More Examples of Smart Objects • History table cloth (EU Equator) • Emotional Décor (NYU) • I/O Brush (MIT)
More examples • Chameleon Mug • LCDs, bimetal strips, thermoresisters and thermochromic ink as sensors • A vessel which changes color, displays safety messages and/or springs a handle to demonstrate whether the fluid in it is hot or cold. • various sensors could detect the concentration of sugar or lactose in a beverage, warn of bad milk or mix the fluids ultrasonically. • MediaCup
Surface Computing (Microsoft Research) • A new way that is so familiar to us. • A new way that isn’t really new.
Maybe not so smart objects • Casio Color Wrist Camera • Dada MP3 player shoes • LG Internet fridge • Credit Card Barbie Doll (from Accenture)
Would you buy it for twice the price? Please Vote
Blendie (MIT) • A “sensitive” blender that can express emotion.
Case Studies • Diet-aware Dining Table (PERVASIVE 2006) • Geta Sandals (Personal & Ubiquitous Computing) • Object Locator Ring & Watch
Case Study 1: Diet-aware Dining Table Detect what and how much you eat from the table • Sensing to recognize behavior • Combine weight sensor and RFID sensors to track food transfer among containers • Interaction • Natural user eating behaviors become system input (no need to operate any devices). • How do you design a user interface without affecting one’s appetite?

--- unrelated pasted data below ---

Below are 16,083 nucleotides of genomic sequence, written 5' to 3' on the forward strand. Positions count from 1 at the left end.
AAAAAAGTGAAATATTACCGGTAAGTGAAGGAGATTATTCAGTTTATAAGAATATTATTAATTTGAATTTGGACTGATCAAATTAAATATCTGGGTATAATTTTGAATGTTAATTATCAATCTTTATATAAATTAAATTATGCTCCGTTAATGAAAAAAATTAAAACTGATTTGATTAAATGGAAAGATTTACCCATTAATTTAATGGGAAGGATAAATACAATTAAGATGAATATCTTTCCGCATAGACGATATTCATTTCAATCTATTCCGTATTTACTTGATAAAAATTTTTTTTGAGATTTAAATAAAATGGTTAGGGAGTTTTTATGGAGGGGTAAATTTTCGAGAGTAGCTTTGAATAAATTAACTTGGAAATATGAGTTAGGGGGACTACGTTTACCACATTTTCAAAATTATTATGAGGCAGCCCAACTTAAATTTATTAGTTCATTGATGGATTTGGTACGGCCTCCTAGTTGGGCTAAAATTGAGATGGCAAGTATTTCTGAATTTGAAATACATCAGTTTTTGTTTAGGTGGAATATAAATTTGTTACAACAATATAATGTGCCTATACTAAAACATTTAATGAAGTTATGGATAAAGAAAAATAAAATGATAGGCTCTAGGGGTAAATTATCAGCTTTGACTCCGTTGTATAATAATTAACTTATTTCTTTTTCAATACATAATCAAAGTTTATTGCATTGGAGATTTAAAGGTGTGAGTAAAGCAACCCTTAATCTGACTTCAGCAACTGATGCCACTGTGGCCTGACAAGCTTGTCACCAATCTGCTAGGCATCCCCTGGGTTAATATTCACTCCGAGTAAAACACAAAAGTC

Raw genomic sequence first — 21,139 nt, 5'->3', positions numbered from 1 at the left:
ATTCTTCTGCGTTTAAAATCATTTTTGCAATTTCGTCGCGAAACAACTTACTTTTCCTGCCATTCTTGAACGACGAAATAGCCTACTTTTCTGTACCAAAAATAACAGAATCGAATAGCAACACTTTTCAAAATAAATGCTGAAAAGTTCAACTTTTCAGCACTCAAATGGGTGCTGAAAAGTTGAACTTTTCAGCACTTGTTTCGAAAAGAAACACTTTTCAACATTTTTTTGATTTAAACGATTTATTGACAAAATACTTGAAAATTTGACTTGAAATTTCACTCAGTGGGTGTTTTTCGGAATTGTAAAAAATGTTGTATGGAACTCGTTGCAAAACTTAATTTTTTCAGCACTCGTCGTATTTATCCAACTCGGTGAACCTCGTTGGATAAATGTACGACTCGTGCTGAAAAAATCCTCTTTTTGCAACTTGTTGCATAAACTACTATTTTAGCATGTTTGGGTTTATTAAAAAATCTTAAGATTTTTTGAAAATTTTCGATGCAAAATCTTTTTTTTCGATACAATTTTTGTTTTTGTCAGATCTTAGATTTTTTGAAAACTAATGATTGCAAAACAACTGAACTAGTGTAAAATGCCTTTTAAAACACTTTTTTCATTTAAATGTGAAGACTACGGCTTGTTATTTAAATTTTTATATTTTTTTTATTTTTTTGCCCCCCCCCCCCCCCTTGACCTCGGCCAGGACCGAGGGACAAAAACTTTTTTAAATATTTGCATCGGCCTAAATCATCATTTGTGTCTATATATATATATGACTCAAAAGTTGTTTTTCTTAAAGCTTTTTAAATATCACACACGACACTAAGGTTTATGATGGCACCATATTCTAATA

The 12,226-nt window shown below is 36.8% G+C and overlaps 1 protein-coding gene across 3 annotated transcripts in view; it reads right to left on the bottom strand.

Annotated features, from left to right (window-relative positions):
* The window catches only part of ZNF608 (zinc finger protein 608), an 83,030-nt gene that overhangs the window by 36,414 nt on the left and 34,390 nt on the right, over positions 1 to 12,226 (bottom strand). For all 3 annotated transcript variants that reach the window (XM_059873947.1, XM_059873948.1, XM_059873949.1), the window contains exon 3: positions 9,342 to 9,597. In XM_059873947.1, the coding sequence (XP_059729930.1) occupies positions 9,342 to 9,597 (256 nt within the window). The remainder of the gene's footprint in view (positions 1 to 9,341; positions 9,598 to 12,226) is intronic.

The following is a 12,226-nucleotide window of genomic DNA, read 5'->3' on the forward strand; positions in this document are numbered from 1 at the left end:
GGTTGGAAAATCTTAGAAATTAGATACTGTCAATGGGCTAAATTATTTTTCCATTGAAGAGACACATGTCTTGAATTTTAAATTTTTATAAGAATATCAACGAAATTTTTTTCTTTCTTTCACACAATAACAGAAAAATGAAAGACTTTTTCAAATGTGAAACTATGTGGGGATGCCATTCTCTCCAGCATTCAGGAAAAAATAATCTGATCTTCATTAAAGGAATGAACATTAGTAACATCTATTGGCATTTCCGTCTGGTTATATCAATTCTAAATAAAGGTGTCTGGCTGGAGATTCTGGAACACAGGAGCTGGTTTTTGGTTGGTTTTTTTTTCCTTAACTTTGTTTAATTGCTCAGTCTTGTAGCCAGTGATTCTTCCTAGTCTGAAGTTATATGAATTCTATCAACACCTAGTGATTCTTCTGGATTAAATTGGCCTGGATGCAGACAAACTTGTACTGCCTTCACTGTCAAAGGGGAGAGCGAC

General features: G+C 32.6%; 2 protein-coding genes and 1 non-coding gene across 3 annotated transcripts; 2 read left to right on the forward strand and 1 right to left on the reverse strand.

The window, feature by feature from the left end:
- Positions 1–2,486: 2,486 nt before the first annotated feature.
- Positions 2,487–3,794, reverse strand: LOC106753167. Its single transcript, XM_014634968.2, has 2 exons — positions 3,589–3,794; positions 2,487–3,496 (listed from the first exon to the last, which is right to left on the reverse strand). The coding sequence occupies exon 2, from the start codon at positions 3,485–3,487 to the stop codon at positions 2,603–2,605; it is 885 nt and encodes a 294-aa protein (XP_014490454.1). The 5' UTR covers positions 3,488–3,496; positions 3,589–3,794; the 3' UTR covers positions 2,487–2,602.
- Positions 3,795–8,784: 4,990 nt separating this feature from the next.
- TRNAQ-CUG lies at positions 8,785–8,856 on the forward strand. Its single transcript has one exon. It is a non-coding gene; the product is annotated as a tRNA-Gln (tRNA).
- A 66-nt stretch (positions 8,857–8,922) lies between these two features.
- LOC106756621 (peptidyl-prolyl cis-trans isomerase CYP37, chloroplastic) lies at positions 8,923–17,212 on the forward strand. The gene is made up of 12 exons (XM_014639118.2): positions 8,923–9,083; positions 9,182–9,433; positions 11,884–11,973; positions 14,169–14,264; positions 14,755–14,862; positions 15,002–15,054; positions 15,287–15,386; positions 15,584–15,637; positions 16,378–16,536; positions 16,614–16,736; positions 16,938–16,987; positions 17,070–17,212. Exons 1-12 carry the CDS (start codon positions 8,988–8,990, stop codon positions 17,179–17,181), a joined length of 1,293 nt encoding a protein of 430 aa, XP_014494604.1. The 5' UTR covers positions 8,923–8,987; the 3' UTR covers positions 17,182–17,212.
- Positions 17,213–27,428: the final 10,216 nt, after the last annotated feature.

Diet-Aware Dining Table: Single Interaction Example • Bob pours tea from the tea pot to personal cup, and drinks it • Put on tea pot. • RFID tag appears • Weight increases ∆w3 • Pour tea! • |∆w3 - ∆w1 | ≈ ∆w2 • Pour tea? • Weight increases ∆w2. • Pick up tea pot. • RFID tag disappears • Weight decreases ∆w1
d2 d1 Case Study 2: Geta SandalsShoes (Slippers) that track where you walk • Track people’s locations with minimal infrastructure in the deployed environment • Footstep-based localization • Error accumulation (1~10%) • Location-aware RFID tags
Continues • Theoretical lower limit is given by Nyquist sampling theorem: • Any time-continues signal of bandwidth B can be reproduced faithfully from its sampled values, if and only if the sampling rate is 2B or higher • Example CD • Bandwidth: 22050 Hz (given by human ear) • Sampling Frequency: 44100 Hz